In 2010, I thought to myself Maybe I should create a blog of my own too. But I had so many questions “What will I write about? Who will read them? Will anyone comment?” And most importantly, I did not know how / how much I will be able to blog. Anyway, I started a blog and published my first blog post as a private post. I felt I was not ready to share it with the world. It’s like when you start anything new, you have more questions than answers and are simply not sure about how things will work out. But over time, I began posting regularly. A few months later, I shared my posts with a few trusted friends and family and received positive and encouraging feedback. So one fine day in 2010, I decided to let my blogs go public and since then, there has been no looking back. In terms of motivation, there are a number of reasons:
- One, I wanted an “online space” as a canvas for my words. Words which stem from dreams, thoughts, observations, analysis, learning’s, conversations, view-points, outlook, views, emotions, perspectives, achievements, mistakes, failures, lessons learnt, comprehensions, experiences and conclusions.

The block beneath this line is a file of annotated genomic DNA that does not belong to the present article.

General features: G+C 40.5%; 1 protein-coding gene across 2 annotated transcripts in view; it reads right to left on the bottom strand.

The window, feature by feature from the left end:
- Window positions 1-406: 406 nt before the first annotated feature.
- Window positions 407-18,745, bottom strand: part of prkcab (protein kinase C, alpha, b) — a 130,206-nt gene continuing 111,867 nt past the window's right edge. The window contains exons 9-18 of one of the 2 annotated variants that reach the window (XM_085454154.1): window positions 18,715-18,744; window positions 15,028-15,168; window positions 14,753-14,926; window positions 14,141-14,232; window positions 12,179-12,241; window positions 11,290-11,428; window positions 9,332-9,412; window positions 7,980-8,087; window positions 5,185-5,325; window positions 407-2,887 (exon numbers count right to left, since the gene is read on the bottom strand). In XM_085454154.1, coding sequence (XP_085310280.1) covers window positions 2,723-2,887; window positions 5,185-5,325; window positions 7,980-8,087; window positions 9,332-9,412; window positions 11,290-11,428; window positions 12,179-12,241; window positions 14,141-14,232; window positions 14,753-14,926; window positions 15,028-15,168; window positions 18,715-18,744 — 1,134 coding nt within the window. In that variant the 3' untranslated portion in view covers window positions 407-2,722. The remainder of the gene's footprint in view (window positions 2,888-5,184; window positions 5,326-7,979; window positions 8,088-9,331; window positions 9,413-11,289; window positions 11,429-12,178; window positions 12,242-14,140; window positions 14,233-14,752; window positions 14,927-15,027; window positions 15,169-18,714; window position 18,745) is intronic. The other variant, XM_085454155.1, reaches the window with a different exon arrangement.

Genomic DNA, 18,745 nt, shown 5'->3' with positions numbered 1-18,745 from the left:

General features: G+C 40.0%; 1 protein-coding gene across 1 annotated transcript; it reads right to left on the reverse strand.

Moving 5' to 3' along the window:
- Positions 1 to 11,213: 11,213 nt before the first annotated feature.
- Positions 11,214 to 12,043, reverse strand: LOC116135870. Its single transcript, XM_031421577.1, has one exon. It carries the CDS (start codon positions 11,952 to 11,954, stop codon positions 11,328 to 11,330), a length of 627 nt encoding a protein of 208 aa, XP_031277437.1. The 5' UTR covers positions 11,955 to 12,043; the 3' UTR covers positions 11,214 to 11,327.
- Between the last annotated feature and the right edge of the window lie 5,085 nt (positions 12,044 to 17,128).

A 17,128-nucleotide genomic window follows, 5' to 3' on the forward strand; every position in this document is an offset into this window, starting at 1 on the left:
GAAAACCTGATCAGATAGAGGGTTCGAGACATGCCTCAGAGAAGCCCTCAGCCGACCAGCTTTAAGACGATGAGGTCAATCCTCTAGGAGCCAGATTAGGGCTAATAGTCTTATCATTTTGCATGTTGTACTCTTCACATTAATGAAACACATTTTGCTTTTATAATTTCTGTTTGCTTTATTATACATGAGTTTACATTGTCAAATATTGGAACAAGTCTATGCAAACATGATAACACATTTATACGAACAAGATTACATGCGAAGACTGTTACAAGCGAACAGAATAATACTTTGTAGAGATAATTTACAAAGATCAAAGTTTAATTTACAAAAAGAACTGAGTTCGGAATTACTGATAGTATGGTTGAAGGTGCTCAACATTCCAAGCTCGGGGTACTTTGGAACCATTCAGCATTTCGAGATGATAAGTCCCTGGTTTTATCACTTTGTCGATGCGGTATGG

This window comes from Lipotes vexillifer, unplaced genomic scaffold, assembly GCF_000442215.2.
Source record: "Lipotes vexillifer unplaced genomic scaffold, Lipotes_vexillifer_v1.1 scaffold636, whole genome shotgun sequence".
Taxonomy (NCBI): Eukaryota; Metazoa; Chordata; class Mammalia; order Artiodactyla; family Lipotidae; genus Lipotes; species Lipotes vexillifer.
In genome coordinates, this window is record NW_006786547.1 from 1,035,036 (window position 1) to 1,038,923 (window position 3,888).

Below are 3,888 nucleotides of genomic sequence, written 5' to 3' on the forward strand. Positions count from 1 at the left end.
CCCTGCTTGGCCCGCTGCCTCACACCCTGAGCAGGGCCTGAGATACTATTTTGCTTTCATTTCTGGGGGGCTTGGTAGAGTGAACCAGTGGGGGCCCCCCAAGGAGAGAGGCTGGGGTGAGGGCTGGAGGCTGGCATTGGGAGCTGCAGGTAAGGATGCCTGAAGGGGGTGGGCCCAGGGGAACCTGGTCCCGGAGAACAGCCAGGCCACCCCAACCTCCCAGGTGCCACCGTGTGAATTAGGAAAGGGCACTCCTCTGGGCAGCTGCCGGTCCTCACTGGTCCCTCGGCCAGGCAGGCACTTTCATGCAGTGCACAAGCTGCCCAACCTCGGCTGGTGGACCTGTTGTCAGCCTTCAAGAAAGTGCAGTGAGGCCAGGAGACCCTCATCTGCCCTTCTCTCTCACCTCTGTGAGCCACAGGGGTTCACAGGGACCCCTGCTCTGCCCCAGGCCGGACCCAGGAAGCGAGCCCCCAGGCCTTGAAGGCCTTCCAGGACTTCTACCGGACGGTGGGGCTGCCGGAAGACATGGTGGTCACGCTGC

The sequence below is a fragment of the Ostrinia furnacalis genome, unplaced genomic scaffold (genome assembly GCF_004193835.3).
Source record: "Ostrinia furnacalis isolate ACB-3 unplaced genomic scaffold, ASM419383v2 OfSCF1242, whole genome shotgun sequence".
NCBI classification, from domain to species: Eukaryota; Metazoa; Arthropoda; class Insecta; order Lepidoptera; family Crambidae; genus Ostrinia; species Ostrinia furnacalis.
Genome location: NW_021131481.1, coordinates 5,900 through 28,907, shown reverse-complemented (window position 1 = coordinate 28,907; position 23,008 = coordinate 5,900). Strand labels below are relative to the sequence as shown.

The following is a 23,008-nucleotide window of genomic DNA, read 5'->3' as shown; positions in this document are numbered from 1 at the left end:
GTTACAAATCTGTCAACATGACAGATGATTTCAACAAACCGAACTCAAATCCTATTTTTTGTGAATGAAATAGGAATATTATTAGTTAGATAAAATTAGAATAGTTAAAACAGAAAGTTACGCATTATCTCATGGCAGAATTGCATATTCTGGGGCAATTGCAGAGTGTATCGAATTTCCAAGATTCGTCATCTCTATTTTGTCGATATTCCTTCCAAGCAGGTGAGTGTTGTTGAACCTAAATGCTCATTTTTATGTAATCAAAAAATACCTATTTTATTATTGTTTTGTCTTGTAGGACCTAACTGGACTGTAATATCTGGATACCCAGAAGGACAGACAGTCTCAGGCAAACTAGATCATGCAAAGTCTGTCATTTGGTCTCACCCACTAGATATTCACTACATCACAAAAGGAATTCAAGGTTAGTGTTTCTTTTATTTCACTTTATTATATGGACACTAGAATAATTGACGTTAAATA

- Two, the initial phases of motherhood are taxing physically, emotionally enriching / draining at the same time and lonely (socially) since you hardly have any time for social interactions. In that phase, I needed something intellectual stimulating and some social connections to keep me going through the long dark nights from the confines of my home and I found that in the world of blogs.
- Three, When I became a mother, I used to ponder and introspect a lot on “deeper existential questions” on life and legacy. I’ve always believed words and writing can be a significant part of anyone’s personal legacy, and I hope mine will 🙂 In fact two of my most popular posts are “What is your personal legacy?” and “What is your social media legacy?”. Be sure to read it 🙂